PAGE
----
I also still remember that wonderful scene amidst the tragedy where a young man was carrying his old mother on his back to take her to the doctor; and that woman whose husband was killed but who is still keeping his photo and his blue shirt.
The trips to the refugee camps proceeded until the idea became clear and yielded the first documentary book in humanitarian literature under the title of “Refugeehood between Two Banks” that includes the photos and stories of the refugees. In addition, a special humanitarian expo was organized to showcase these people’s stories and to explain their suffering. All this definitely affects a man’s heart and mind.
You benefited from your experience in documenting the Rohingya story to document the war in Yemen. Tell us about this.
That’s true. Both were victims of horrific conflicts and terrific wars. The case of the Rohingya refugees was the result of an ethnic persecution that caused hundreds of thousands to flee from the Arakan territory in Myanmar and head to Bangladesh. As for Yemen, the tragedy there resulted from the massive war that caused the displacement of millions of people from one governorate to another in addition to the slaying of dozens of thousands of people. Thus, I made sure, during my visits to the refugee camps and some areas affected by the war, to document the moments of fear, suffering and deprivation that I saw in the people’s eyes. Children were deprived of school, youths lost their opportunity to work, mothers were unable to secure enough food for their children, and men spent most of their day collecting wood or working for long hours under the burning sun to obtain a meager salary that barely suffices the family’s basic needs. Each one of them had a story.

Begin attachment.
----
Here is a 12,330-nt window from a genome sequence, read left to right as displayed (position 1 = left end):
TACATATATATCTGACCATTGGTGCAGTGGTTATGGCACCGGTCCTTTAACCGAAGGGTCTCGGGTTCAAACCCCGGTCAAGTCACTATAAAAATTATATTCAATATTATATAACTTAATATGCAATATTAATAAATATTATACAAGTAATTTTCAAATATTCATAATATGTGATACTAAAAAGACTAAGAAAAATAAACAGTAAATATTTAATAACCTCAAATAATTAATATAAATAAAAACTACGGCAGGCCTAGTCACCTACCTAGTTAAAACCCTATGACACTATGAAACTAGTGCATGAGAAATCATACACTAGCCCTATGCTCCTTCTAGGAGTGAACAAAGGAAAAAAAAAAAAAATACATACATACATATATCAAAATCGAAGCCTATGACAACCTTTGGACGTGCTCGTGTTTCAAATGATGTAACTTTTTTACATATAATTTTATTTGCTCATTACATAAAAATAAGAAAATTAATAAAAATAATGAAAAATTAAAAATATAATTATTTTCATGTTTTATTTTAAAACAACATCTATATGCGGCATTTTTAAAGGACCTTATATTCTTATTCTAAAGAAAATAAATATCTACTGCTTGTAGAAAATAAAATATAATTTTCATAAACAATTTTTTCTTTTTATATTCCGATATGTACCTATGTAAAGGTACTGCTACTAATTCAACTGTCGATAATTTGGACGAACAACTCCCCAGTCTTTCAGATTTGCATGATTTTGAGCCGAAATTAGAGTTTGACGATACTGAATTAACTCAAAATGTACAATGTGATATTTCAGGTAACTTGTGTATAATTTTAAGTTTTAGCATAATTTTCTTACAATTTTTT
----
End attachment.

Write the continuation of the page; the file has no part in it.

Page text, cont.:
These humanitarian aspects of the war in Yemen have not been covered or have only been insufficiently covered by the media that mainly tackled the conflict and the war while focusing on the war’s political and military aspects. The media thus tackled matters such as: the areas of control, the numbers of troops, the failure of the negotiations, the stumbling of the settlement, and other thorny issues without paying a sufficient amount of attention to the humanitarian situation. Thus, the idea of releasing an illustrated file was born under the title of “Yemen between the Lines of War,” which reflects, through the field photos, the reality of the suffering felt by millions of displaced people.